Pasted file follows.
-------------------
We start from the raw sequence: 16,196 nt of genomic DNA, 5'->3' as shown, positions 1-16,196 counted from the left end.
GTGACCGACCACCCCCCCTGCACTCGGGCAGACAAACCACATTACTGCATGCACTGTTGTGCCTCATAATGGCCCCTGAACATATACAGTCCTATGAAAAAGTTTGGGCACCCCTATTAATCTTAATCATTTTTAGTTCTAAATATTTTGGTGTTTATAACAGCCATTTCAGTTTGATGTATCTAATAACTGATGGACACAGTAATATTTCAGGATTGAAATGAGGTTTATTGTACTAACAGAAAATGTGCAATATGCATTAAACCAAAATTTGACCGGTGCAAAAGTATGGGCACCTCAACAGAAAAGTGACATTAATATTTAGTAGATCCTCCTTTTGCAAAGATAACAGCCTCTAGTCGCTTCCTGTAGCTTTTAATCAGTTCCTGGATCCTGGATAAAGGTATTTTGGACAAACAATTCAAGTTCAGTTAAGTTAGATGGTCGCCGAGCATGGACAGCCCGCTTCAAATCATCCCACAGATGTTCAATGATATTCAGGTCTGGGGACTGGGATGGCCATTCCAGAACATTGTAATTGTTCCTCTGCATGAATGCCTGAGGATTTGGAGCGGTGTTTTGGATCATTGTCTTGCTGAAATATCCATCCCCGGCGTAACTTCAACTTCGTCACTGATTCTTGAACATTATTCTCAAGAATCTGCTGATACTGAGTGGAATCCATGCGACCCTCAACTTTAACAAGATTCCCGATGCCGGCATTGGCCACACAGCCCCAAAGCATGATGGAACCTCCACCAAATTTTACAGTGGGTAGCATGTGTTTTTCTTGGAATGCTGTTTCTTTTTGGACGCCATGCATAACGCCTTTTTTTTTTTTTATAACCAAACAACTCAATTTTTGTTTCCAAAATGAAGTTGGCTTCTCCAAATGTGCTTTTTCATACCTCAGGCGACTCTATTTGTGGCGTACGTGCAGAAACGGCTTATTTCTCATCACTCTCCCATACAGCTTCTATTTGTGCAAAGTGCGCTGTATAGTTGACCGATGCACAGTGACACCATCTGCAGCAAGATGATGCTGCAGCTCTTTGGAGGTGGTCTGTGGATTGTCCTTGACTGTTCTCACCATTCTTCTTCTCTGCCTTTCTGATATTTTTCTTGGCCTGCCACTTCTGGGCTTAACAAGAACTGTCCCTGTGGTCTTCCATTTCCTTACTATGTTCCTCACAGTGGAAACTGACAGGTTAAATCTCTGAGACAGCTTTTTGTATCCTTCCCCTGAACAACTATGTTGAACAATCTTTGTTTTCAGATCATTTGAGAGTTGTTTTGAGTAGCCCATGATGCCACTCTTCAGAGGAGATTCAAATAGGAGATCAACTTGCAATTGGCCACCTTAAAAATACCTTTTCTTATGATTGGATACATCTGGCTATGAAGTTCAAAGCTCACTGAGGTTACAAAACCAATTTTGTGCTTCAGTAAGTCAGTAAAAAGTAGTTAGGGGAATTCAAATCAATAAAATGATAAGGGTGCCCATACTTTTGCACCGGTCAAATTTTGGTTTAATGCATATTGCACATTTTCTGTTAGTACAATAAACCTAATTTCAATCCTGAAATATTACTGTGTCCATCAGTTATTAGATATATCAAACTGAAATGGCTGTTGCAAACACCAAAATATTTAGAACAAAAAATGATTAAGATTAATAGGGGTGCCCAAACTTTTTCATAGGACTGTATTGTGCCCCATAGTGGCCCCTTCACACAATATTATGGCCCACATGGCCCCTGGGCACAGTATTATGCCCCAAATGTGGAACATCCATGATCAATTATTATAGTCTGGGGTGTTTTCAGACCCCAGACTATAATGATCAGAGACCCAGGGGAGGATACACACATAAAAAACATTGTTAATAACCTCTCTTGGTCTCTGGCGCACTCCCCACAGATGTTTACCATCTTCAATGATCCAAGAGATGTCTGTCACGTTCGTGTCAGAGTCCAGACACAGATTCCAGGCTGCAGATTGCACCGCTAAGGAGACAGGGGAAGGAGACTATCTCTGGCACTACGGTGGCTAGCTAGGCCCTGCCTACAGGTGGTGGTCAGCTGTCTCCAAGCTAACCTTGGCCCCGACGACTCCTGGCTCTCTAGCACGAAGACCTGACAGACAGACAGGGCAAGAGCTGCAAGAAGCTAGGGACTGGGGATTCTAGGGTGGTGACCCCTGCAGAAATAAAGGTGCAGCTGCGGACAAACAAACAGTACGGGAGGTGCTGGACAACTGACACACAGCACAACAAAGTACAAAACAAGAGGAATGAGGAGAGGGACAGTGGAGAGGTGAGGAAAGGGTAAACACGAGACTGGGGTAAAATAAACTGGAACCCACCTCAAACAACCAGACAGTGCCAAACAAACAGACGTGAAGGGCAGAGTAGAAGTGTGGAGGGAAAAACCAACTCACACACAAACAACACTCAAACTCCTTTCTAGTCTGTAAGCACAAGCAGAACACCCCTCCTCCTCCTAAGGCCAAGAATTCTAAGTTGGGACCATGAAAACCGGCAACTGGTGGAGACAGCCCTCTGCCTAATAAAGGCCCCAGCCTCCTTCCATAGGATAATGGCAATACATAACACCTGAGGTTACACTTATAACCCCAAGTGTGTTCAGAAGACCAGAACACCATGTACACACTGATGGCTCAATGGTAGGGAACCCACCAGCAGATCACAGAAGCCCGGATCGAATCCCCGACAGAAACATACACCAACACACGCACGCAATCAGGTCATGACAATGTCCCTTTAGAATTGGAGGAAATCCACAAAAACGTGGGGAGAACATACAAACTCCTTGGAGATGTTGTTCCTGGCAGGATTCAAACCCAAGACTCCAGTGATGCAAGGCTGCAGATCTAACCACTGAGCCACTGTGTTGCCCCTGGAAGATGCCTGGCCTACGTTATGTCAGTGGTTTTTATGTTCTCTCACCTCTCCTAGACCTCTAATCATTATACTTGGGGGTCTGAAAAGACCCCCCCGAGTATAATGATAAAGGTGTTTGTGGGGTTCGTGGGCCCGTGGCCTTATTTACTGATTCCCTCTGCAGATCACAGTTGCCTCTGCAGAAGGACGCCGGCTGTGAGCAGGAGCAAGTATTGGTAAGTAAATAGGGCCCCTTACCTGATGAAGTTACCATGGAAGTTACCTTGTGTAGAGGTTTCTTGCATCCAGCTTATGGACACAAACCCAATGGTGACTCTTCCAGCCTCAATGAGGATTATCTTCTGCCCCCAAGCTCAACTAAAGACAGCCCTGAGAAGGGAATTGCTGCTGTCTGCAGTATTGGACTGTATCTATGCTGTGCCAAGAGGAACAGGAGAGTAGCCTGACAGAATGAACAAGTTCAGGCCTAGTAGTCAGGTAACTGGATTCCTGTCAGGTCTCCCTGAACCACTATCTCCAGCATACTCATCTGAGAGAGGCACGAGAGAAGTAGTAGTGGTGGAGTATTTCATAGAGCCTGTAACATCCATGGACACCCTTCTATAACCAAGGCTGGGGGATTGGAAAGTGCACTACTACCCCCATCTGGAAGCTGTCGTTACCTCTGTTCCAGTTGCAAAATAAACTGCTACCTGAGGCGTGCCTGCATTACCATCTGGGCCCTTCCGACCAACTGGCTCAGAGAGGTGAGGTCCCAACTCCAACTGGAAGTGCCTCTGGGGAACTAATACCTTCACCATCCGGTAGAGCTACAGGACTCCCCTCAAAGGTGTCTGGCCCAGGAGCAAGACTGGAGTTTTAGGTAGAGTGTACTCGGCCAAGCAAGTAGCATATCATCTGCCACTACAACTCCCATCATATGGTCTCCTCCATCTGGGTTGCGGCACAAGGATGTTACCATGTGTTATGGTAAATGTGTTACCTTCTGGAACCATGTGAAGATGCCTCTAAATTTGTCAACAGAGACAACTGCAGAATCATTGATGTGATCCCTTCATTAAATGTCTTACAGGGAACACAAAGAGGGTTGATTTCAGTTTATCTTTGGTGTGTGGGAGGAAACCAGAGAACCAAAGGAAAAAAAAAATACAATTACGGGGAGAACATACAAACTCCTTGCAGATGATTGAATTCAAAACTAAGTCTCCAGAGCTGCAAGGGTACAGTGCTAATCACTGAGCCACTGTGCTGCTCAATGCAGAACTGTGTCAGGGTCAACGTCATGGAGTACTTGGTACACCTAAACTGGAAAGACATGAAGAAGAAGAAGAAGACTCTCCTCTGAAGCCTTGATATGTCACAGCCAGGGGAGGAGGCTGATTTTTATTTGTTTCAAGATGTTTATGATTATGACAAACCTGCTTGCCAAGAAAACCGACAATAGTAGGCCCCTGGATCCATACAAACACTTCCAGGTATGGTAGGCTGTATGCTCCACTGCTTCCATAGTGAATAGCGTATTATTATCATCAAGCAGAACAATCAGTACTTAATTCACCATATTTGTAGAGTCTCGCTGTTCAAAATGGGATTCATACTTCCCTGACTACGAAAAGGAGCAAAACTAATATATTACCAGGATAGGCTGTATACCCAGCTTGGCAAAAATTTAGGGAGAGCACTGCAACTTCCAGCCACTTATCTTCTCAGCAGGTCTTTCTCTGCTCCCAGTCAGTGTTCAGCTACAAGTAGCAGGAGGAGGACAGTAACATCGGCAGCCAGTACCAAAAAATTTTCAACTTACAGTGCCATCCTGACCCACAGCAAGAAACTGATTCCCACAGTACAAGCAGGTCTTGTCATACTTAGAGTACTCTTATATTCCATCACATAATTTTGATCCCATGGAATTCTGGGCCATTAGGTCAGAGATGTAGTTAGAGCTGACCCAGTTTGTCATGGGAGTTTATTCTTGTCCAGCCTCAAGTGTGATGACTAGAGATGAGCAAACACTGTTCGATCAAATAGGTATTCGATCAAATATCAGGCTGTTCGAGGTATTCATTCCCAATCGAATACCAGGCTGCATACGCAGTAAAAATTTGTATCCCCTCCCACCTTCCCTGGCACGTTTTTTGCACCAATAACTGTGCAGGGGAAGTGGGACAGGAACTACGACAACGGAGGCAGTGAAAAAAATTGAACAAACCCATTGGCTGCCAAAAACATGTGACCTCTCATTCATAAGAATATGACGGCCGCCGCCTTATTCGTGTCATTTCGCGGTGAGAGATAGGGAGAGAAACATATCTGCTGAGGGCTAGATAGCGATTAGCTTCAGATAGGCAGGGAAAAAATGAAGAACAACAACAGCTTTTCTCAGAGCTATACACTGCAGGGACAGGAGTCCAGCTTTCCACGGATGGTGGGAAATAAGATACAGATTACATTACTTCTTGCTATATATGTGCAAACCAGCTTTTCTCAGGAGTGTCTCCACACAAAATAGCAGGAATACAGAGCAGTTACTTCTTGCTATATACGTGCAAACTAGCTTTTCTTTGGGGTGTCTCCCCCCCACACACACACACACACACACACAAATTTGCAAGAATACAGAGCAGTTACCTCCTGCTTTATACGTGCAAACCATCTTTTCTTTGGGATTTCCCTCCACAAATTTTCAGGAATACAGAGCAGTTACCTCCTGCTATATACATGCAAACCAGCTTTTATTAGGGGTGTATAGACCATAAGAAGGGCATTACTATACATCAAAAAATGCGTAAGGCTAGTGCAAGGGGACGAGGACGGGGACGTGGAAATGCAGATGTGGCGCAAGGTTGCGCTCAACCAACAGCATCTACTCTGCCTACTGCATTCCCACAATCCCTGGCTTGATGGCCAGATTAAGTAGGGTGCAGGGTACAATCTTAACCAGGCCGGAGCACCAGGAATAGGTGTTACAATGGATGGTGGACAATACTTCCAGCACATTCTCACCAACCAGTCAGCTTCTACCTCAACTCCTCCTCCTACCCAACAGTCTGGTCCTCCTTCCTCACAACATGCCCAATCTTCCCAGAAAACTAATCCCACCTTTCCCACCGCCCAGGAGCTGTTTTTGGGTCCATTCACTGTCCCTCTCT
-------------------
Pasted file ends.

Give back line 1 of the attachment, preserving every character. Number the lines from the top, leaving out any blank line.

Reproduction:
We start from the raw sequence: 16,196 nt of genomic DNA, 5'->3' as shown, positions 1-16,196 counted from the left end.